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Rev Med Virol. 2009 Mar;19(2):97-113. doi: 10.1002/rmv.605.

Molecular mechanisms of cervical carcinogenesis by high-risk human papillomaviruses: novel functions of E6 and E7 oncoproteins.

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Virology Division, National Cancer Center Research Institute, 5-1-1 Tsukiji, Chuo-ku, Tokyo 104-0045, Japan.


Over the last two decades, since the initial discovery of human papillomavirus (HPV) type 16 and 18 DNAs in cervical cancers by Dr. Harald zur Hausen (winner of the Nobel Prize in Physiology or Medicine, 2008), the HPVs have been well characterised as causative agents for cervical cancer. Viral DNA from a specific group of HPVs can be detected in at least 90% of all cervical cancers and two viral genes, E6 and E7, are invariably expressed in HPV-positive cervical cancer cells. Their gene products are known to inactivate the major tumour suppressors, p53 and retinoblastoma protein (pRB), respectively. In addition, one function of E6 is to activate telomerase, and E6 and E7 cooperate to effectively immortalise human primary epithelial cells. Though expression of E6 and E7 is itself not sufficient for cancer development, it seems to be either directly or indirectly involved in every stage of multi-step carcinogenesis. Epidemiological and biological studies suggest the potential efficacy of prophylactic vaccines to prevent genital HPV infection as an anti-cancer strategy. However, given the widespread nature of HPV infection and unresolved issues about the duration and type specificity of the currently available HPV vaccines, it is crucial that molecular details of the natural history of HPV infection as well as the biological activities of the viral oncoproteins be elucidated in order to provide the basis for development of new therapeutic strategies against HPV-associated malignancies. This review highlights novel functions of E6 and E7 as well as the molecular mechanisms of HPV-induced carcinogenesis.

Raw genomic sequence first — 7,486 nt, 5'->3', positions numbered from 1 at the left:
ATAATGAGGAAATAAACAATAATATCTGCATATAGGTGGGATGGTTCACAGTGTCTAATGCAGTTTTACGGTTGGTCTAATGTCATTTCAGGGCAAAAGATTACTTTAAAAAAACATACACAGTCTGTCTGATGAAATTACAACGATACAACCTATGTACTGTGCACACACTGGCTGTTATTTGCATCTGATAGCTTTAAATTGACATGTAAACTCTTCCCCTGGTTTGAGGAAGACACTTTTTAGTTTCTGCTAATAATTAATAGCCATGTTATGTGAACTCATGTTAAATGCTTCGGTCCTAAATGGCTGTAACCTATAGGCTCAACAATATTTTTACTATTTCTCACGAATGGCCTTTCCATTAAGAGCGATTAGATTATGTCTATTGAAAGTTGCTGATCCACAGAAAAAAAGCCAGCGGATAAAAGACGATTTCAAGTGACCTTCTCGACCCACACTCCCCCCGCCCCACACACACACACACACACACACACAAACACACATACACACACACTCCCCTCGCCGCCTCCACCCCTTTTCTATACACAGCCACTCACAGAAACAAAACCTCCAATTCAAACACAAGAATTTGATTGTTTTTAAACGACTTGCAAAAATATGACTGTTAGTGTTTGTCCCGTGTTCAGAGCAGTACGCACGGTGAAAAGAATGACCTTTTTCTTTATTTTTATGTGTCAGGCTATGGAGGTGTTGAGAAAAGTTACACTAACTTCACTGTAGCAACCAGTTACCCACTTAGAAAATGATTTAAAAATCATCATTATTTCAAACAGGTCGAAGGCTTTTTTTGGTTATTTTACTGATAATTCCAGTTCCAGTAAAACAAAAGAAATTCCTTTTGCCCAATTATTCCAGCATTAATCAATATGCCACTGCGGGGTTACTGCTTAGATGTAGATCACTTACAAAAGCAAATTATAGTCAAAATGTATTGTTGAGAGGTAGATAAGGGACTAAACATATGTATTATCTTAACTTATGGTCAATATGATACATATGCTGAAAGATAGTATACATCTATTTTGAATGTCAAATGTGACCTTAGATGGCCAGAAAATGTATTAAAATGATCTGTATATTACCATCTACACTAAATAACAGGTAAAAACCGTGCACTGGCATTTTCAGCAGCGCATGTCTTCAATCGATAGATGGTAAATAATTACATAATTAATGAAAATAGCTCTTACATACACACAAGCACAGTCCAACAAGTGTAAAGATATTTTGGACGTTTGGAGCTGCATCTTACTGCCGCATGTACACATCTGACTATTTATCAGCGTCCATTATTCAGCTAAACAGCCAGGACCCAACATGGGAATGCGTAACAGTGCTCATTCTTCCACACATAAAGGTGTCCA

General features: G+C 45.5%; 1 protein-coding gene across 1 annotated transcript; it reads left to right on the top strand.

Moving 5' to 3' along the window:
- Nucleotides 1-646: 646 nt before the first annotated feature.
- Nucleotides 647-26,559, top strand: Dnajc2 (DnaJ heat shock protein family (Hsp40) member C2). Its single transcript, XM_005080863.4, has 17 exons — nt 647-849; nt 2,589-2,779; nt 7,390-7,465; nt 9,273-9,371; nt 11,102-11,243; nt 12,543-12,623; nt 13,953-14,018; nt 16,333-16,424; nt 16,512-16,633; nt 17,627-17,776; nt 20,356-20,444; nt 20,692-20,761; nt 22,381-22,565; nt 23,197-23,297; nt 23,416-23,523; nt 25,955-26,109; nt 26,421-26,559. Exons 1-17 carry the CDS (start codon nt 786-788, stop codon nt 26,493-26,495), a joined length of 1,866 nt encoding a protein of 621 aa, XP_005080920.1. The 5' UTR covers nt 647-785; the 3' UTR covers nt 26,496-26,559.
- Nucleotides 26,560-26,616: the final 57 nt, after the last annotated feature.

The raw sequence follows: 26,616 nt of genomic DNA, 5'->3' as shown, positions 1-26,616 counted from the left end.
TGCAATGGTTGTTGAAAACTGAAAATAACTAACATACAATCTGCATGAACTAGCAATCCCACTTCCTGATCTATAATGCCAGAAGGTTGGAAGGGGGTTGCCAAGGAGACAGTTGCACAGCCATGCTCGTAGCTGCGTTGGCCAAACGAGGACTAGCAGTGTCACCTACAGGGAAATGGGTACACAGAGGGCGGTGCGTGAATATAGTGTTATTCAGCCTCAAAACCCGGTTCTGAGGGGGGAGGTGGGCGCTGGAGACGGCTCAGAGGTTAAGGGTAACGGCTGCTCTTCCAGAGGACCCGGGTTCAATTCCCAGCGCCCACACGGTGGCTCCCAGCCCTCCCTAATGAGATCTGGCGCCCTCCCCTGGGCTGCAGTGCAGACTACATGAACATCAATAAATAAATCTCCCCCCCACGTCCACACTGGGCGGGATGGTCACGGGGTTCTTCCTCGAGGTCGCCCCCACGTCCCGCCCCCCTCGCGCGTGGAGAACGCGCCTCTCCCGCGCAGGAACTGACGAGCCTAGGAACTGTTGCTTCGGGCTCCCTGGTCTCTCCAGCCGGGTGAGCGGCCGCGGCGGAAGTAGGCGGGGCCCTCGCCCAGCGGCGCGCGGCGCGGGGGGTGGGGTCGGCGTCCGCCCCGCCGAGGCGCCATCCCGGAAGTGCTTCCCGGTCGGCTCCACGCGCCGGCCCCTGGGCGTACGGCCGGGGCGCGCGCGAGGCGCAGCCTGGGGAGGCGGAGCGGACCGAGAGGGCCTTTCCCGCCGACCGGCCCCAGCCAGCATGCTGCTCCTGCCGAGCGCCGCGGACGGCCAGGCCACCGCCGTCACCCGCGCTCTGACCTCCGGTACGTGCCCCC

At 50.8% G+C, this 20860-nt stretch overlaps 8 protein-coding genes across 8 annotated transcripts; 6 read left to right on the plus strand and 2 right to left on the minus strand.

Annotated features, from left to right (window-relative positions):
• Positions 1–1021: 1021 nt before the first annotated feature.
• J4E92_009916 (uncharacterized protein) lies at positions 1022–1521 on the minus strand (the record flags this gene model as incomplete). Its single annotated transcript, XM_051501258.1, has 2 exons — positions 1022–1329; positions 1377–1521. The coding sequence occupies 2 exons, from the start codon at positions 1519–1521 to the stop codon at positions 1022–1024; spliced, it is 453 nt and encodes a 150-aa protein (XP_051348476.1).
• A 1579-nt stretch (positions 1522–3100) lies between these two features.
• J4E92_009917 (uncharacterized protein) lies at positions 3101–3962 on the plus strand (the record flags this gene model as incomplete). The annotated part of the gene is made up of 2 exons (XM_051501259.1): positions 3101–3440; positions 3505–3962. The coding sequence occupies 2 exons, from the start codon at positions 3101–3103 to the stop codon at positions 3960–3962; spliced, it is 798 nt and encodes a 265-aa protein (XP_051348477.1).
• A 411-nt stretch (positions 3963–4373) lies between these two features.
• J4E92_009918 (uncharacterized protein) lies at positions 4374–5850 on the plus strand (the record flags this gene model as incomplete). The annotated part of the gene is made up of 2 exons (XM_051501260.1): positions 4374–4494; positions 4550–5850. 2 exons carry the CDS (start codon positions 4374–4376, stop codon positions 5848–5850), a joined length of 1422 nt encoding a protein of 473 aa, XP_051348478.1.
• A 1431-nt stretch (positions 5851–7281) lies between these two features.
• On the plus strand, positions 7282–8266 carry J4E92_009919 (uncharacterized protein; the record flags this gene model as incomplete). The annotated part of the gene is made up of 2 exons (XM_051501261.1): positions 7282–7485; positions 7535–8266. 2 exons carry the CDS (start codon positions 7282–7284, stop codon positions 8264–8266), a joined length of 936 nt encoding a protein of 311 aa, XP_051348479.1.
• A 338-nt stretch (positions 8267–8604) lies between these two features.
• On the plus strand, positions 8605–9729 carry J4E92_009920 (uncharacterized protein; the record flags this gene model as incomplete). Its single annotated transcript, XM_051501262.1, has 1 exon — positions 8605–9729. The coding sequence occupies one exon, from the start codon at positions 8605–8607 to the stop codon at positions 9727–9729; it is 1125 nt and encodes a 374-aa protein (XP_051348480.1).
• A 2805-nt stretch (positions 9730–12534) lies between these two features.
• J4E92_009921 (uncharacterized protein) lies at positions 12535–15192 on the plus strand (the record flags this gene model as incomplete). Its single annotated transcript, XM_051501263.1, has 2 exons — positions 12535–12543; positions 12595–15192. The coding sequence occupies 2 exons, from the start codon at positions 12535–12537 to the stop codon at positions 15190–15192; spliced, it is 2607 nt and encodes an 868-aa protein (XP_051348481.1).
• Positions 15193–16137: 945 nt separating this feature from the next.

[Indexed for MEDLINE]

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